(57.) 7A pt. 1 U.L.A. 211 (1999).

(58.) 15 U.S.C. [subsection] 7001-7031 (2000 & Supp. 2003).

(59.) Specht II, 306 F.3d at 32 (common law of contracts applies to browse-wrap agreement).

(60.) 7 pt. 2 U.L.A. 196 (2002).


(62.) 15 U.S.C. [subsection] 2301-2312 (2000 & Supp. 2003).

(63.) As the Seventh Circuit stated in ProCD, Inc. v. Zeidenberg, citing Farnsworth on Contracts, “Standardization of agreements serves many of the same functions as standardization of goods and services

(64.) See generally Hillman & Rachlinski, supra note 63, at 434-63.

(65.) Hillman & Rachlinski, supra note 63, at 432-34. The law does not require that each party have an opportunity to negotiate the terms of the proposed contract. Consideration for a “bargained-for exchange” exists even if the terms are furnished on a “take it of leave it” basis. See infra note 108

(66.) See Shattuck v. Klotzbach, No. 01-1109A, 2001 Mass. Super. LEXIS 642 (Sup. Ct. Dec. 11, 2001) (applying common law contract analysis and implicitly holding valid a contract for the sale of a house based upon an exchange of e-mails between the parties).

(67.) In Licitra v. Gateway. Inc., the court pointed out the illusory nature of negotiating standard form contracts by rhetorically asking, “With whom would the customer negotiate, the faceless sales staff or the legal department?” 734 N.Y.S.2d 389, 393 (Civ. Ct. 2001).

(68.) For example, the website has both an elaborate “Help Department” and “Contact Us” instructions accessible from the home page, available at (last visited Oct. 15, 2003).

(69.) In Prof. Ramasastry’s 2002 survey, the home page of most Web sites contained a hyperlink to the terms governing the contents of the Web site Ramasastry, supra note 5.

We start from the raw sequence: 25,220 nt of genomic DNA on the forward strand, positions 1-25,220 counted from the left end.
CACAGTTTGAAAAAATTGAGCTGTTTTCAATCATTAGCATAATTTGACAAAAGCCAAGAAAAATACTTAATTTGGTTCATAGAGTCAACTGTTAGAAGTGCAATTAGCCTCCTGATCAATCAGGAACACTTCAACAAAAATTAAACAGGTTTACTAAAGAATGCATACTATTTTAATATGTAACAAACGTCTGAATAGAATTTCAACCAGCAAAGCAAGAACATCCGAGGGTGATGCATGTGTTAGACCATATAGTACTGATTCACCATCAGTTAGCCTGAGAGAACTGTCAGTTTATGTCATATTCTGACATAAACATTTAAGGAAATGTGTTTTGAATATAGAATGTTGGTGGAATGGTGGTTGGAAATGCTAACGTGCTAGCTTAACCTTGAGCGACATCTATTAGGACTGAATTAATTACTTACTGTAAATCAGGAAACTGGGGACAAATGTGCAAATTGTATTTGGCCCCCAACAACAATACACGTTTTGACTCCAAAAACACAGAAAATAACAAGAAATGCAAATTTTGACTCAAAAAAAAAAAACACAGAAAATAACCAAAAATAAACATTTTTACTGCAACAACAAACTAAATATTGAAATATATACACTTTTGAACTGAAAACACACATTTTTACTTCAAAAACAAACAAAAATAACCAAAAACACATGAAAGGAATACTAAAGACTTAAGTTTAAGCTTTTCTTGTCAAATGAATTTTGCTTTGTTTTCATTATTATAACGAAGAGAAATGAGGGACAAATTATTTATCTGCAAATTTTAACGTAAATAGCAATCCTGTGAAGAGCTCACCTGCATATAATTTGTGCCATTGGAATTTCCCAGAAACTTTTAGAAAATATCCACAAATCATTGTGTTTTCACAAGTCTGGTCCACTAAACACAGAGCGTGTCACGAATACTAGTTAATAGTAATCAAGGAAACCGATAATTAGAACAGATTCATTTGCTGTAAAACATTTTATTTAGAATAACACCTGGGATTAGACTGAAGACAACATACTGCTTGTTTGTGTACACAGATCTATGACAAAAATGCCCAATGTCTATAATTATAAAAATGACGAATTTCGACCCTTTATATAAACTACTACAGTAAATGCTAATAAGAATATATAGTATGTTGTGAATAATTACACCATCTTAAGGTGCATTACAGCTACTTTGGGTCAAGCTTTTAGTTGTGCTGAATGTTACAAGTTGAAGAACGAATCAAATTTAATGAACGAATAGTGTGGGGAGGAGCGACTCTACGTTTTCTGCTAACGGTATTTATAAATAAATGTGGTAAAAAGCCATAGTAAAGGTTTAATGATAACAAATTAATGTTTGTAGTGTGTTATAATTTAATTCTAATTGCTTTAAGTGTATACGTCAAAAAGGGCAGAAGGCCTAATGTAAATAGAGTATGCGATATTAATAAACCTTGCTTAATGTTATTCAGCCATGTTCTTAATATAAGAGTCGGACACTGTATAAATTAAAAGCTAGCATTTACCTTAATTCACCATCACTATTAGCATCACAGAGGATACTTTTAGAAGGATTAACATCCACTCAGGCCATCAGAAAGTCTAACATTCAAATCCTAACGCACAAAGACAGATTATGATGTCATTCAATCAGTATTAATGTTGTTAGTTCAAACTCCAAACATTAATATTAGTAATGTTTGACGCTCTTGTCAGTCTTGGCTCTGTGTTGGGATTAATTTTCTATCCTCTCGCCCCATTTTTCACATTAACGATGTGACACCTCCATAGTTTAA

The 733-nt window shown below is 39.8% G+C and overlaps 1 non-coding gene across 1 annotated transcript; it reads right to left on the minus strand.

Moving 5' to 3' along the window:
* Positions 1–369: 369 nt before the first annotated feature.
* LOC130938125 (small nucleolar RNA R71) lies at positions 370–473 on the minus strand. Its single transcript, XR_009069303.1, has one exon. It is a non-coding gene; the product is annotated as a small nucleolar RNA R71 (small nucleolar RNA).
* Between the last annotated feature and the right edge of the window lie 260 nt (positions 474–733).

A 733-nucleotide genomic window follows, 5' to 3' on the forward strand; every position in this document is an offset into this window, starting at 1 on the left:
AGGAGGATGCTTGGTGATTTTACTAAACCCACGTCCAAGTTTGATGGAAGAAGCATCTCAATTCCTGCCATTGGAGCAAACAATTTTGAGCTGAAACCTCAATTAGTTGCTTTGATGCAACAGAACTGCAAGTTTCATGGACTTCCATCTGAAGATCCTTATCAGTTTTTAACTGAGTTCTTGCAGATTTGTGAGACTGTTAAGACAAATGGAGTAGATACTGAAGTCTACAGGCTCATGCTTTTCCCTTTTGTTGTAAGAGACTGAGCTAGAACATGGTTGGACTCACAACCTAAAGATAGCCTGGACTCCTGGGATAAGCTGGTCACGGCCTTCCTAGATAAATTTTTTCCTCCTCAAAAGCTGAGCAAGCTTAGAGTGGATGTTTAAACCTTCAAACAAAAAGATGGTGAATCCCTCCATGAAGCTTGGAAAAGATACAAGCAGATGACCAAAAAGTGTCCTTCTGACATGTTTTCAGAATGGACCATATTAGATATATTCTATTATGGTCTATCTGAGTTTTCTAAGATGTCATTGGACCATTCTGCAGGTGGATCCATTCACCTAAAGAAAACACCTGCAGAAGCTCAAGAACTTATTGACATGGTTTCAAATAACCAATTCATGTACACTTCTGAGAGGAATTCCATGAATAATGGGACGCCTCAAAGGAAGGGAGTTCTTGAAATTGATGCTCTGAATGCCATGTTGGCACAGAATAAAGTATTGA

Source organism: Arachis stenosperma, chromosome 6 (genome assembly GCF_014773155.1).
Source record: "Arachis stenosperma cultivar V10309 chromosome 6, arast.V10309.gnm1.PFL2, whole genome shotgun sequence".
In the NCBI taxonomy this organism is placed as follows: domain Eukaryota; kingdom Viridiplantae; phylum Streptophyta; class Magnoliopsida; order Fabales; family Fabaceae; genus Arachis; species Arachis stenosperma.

(70.) U.C.C. [section] 1-102(2)(b) (2002) (the U.C.C. seeks to promote “the continued expansion of commercial practices through custom, usage, and agreement of the parties”)

(71.) See supra text accompanying note 13.

(72.) See, e.g., Silvestri v. Italia Societa Per Azioni Di Navigazione, 388 F.2d 11, 17-18 (2d Cir. 1968) (case set standard for reasonable communication in cruise ship tickets)

(73.) Ting v. AT&T, 319 F.3d 1126 (9th Cir. 2003)

(74.) See supra note 15.

(75.) 67 F.3d 7 (2d Cir. 1995).

(76.) Id. at 9.

(77.) O’Brien, 17 F. Supp 2d at 103 (ski lift ticket did not reasonably communicate the terms of the purported contract where the front of the ticket contained no instruction at all to read the back of the ticket, and the forum selection clause on the reverse of the ticket appeared in very small typeface with only a single word capitalized).

(78.) Yates v. Chicago National League Ball Club, Inc., 595 N.E.2d 570, 581 (Ill. App. Ct. 1992) (basing its reasoning on RESTATEMENT (SECOND) OF TORTS [section] 496B, cmt. c (1965)).

(79.) 816 F.2d 1360 (9th Cir. 1987).

(80.) 844 F. Supp. 151 (S.D.N.Y. 1994).

(81.) Deiro, 816 F.2d at 1365-66

(82.) Deiro, 816 F.2d at 1361

(83.) Deiro, 816 F.2d at 1365

(84.) 309 F.3d 404, 414-15 (7th Cir. 2002).

(85.) 86 F.3d 1447, 1452 (7th Cir. 1996).

(86.) Forrest v. Verizon Communications, Inc., 805 A.2d 1007, 1010-11 (D.C. 2002) (holding that use of a scroll box that displays only a portion of the whole agreement at any one time is not harmful to the requirement of adequate notice of the forum selection clause).